I was in HS in 79 and IIRC correctly, at first they wanted to raise it to 21 but eventually settled on 20 as a compromise.

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Of course not

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Pot was totally legal until like 1983, right?

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Don't know about ethics, but cynicism? Yes! Binge drinking? YES!

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I've talked about this in this forum previously. I came to Boston before the law changed the drinking age back to 21. So I and most of my class peers could drink legally when we were still undergrads, but the classes right behind us could not.

And in general, things got much stricter. So in 83 there were lots of 18-19 year olds drinking with the older folk - but after 84 the hammer came down and basically all undergrads were cut off.

What I and others witnessed (and remarked upon) at the time was a really noticable upswing in bad drinking habits within the ugrad population at that point. It quickly became normal to get drunk before even going out for the night, to carry flasks of hard spirits, and to binge drink.

Another bad effect for Boston in particular - students who were younger than me spent much less time among their fellow Bostonians. My age peers and I could (and did) go to local restaurants, pubs, clubs, sports venues like Fenway, etc - and just be adults among other adults. We felt like this was our city and we loved to explore it. The classes immediately following ours felt much more removed from the social life of the city in general and stuck to campus a lot more. Even socializing between the various college campuses decreased.

At my MIT living group, about a third of my class stuck around Boston for at least a few years after graduating. Nearly none of the following classes did - they wanted to go someplace where they could make a life as adults - because they didn't feel they had been able to do that for the past four years.

In my opinion, the 21-year drinking age has been a disaster, and created a nation filled with people with bad drinking habits and a casual disrespect for the law.

If we think someone is old enough to die for our country, then I think they're old enough to be allowed to have a damn beer or two.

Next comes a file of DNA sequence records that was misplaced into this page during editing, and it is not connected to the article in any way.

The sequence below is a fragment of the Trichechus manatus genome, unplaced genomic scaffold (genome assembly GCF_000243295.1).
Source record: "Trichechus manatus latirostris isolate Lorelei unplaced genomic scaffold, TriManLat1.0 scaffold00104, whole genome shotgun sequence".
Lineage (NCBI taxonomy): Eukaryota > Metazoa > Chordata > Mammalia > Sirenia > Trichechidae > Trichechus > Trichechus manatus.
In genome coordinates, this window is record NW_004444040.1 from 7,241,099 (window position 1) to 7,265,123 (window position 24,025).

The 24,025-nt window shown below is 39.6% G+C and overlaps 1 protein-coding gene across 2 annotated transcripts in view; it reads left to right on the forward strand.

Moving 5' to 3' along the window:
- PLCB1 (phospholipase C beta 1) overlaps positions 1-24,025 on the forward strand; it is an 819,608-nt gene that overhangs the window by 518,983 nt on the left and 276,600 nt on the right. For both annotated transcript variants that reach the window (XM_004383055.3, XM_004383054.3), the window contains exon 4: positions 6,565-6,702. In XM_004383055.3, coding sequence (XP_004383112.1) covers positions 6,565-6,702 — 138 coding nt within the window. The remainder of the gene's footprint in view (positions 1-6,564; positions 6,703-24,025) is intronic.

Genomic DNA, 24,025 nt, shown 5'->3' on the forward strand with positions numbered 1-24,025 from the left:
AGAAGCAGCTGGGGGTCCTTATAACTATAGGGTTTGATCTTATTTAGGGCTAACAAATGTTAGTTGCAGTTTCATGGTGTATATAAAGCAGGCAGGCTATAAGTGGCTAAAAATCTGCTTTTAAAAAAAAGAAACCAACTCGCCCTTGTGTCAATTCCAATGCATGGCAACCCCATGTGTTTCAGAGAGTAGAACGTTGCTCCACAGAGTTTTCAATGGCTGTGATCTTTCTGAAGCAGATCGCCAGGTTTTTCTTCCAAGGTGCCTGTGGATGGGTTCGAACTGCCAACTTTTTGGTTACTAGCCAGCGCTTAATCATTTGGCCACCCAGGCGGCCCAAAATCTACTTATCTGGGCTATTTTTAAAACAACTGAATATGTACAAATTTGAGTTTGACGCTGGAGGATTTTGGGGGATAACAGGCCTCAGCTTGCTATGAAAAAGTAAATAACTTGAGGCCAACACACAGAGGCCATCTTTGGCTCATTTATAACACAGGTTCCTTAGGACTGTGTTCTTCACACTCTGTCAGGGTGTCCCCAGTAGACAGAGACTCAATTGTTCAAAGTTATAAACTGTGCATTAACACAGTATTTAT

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Important post

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Thank you, Jeff F. I think what you've said here is very important.

In addition to the alcohol issues, all the time I've been around MIT, most students don't interact outside MIT. And then they graduate, where their work often affects people whose lives the insulated MIT grad doesn't understand. I'm not a big fan of alcohol, but if hanging out at the pub gets MIT students talking with the locals, that alone is worth it.

Now that Boston is getting some tech jobs and startup funding again, maybe feeling like an adult in the city here will help keep more new MIT grads from fleeing to the Bay Area, NYC, and PNW.

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Babyboomers

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According to Wiki, baby boomers were born between 1943 and 1960. The drinking age in Mass dropped from 21 to 18 in 1973. So many had already gone through college "suffering" the inability to drink legally, just like today's students.

The drinking age in Mass was only 18 for 6 years. In 1973 it was raised to 20 and people who were legally drinking suddenly lost that privilege. And then in 1984 it went up to 21 again. So those 20 year olds lost the ability to walk into a bar for a drink.

as for it being a generational thing ... lots of baby boomers could not legally drink in college. Whether they broke the law like you say Gen-x did or not is hard to say ....

I am a "young" baby boomer drank legally in an on campus pub at 18 but had to stop when the drinking age went up to 20.

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A tiny detail that makes all the difference

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another Cleveland Circle bar, which she didn't name, but which was obviously Mary Ann's

THIS is what makes UHub great. I could have read the same story in the Globe, but they would never put 2 and 2 together for me like this. Thanks!

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Meh

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Could also be Cityside.

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Nope

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Pulgini referred to a place that had cleaned up its act. Cityside has never had major problems with the licensing board, at least not in all the years I've been covering it, whereas Mary Ann's, well, Pulgini's board once held a meeting right in Cleveland Circle (at the Waterworks Museum) specifically to address the Mary Ann's situation.

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Underage